Preventing atherosclerosis begins with knowing which risk factors you have and then taking action to reduce your risk. Remember, your chance of developing coronary atherosclerosis increases with the number of risk factors you have.
Atherosclerosis risk factors include:
- Age (over the age of 45 for men and 55 for women)
- Having close relatives with heart disease at younger ages (diagnosed before age 55 in a father or brother; diagnosed before age 65 in a mother or sister)
- High cholesterol levels, also known as hypercholesterolemia
- High blood pressure, also known as hypertension (see Effects of High Blood Pressure)
- Diabetes (see Diabetes Complications)
- Being overweight or obese (see BMI Calculator to find your ideal weight)
- Not exercising
- Cigarette smoking.
While the first step in preventing atherosclerosis may be knowing the risk factors for the disease, the next step is actually knowing whether you have any of these risk factors, especially the ones that you can control, such as diabetes, high cholesterol, and high blood pressure.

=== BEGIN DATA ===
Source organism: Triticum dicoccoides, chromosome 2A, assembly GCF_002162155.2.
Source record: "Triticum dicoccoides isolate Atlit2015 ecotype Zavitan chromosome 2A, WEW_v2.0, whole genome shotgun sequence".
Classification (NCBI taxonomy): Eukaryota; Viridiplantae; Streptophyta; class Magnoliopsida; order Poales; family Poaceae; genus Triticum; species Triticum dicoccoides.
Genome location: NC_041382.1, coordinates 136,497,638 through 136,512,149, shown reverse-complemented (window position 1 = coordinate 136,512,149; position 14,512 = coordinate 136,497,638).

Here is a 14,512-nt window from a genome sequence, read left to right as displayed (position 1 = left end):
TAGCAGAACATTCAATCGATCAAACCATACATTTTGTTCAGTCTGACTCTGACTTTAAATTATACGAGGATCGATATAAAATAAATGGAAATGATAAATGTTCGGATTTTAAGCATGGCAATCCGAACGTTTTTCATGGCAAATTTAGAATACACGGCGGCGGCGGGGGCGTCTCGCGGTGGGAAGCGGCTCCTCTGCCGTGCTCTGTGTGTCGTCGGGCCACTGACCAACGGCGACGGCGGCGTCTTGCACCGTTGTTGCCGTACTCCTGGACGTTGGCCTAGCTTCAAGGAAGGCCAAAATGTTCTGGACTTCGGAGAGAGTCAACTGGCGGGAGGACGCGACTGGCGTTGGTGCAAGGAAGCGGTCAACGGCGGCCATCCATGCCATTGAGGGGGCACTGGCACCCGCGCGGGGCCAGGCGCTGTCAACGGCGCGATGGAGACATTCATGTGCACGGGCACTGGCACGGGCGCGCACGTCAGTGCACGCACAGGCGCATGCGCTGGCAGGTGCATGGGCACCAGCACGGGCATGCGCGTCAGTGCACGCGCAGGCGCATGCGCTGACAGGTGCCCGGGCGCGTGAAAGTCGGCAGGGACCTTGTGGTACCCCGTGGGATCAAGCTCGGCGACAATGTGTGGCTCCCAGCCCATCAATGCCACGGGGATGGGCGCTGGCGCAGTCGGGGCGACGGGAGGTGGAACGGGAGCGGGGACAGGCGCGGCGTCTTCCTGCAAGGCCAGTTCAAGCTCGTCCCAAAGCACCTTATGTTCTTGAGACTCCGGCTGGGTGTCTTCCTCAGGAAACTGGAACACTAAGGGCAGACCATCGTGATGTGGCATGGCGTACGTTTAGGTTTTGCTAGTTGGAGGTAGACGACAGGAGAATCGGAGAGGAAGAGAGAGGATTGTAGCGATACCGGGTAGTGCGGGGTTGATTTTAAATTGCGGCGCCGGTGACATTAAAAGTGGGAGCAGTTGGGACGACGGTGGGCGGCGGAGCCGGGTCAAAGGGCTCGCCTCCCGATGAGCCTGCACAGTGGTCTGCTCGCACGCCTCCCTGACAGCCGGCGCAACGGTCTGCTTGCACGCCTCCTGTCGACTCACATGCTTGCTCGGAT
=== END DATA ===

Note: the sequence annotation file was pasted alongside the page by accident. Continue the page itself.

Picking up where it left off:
People with diabetes have high blood glucose (often called blood sugar). People with high blood sugar often have no diabetes symptoms, so have your blood sugar checked regularly. Having diabetes raises your chances of getting atherosclerosis. If you have diabetes, your doctor will decide if you need diabetes medicine, such as pills or insulin shots. Your doctor can also help you design a healthy eating and exercise plan.
(Click Diabetes Treatment for more information on treatment options for this condition.)